Children have an innate fear of plants.
The Star Trek economy.
A movable city! I’m not sure of the practical utility, but pretty awesome all the same.
Dallas Cowboys owner uses a flipphone. Money is getting tight in the Himmelreich-Truman household and I’ve been considering going back to a regular phone and using the smartphone on WiFi.
Ezra Klein explains the importance of full employment.
As per usual, reading this list of things that workers at chain restaurants refuse to eat makes me hungry. Great point about the Big Mac, though. This, on the other hand, makes me never want to eat the food discussed.
Smart street lights may save energy. Imagine, of course, what robocars will do.
The anti-communist propaganda posters of the 20th century were pretty awesome.
I can totally buy the notion that Seattle is becoming the next tech capital. It already has lots of jobs and its economy is rocking. The fact that we can attribute this to affordability, though, is kind of problematic. Because it’s not, really, except by the standards we choose our elite cities in such a way that we can easily price out large numbers of people.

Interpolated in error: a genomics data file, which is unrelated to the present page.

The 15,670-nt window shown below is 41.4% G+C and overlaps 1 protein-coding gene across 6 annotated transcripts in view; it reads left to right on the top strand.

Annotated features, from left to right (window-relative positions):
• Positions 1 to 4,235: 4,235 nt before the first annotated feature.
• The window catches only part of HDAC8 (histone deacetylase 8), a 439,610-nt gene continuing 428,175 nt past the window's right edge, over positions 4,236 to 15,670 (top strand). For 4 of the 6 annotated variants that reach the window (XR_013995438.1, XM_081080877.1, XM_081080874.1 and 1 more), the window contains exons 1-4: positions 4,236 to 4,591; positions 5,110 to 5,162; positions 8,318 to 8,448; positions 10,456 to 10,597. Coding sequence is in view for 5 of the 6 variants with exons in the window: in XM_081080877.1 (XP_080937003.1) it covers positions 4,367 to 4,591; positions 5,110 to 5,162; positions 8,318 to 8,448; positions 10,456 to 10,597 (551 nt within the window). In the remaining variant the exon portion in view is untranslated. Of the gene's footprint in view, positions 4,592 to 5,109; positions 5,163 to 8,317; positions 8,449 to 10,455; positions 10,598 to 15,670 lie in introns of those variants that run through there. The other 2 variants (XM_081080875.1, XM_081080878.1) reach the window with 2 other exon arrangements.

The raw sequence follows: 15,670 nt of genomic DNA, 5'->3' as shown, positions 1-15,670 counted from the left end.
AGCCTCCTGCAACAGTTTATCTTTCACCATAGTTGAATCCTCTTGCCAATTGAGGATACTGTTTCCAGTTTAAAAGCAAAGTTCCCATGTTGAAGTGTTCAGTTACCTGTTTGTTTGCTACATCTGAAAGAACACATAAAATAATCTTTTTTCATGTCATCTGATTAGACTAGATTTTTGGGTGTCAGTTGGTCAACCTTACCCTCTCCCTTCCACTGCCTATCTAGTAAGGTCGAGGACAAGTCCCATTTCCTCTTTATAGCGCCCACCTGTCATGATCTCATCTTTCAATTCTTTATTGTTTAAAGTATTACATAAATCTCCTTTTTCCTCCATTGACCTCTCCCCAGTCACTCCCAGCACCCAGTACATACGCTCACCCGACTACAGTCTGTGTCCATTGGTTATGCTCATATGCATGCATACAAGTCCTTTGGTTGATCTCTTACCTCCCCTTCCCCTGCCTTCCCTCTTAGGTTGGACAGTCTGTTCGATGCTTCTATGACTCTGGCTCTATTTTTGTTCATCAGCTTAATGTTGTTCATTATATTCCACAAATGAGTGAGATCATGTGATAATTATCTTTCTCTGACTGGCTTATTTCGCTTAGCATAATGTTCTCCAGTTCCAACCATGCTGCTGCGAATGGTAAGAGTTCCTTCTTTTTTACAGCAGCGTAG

The Pacific Standard has a really good piece on the rise and fall of Intrade, and its CEO.
“Despite the recent growth of big city downtowns, there is no widespread shift toward dense, urban living. Instead, the long term suburbanization of America continues.”
Something I didn’t know: Slovak was once a hotbed of libertarianism. Dalibor Rohac explains how that came to be, and how Slovak lost its libertarian streak.
Nameberry presents some of the top names from 1962 that are due for a comeback. I’ll be honest: There are some pretty good names in there.
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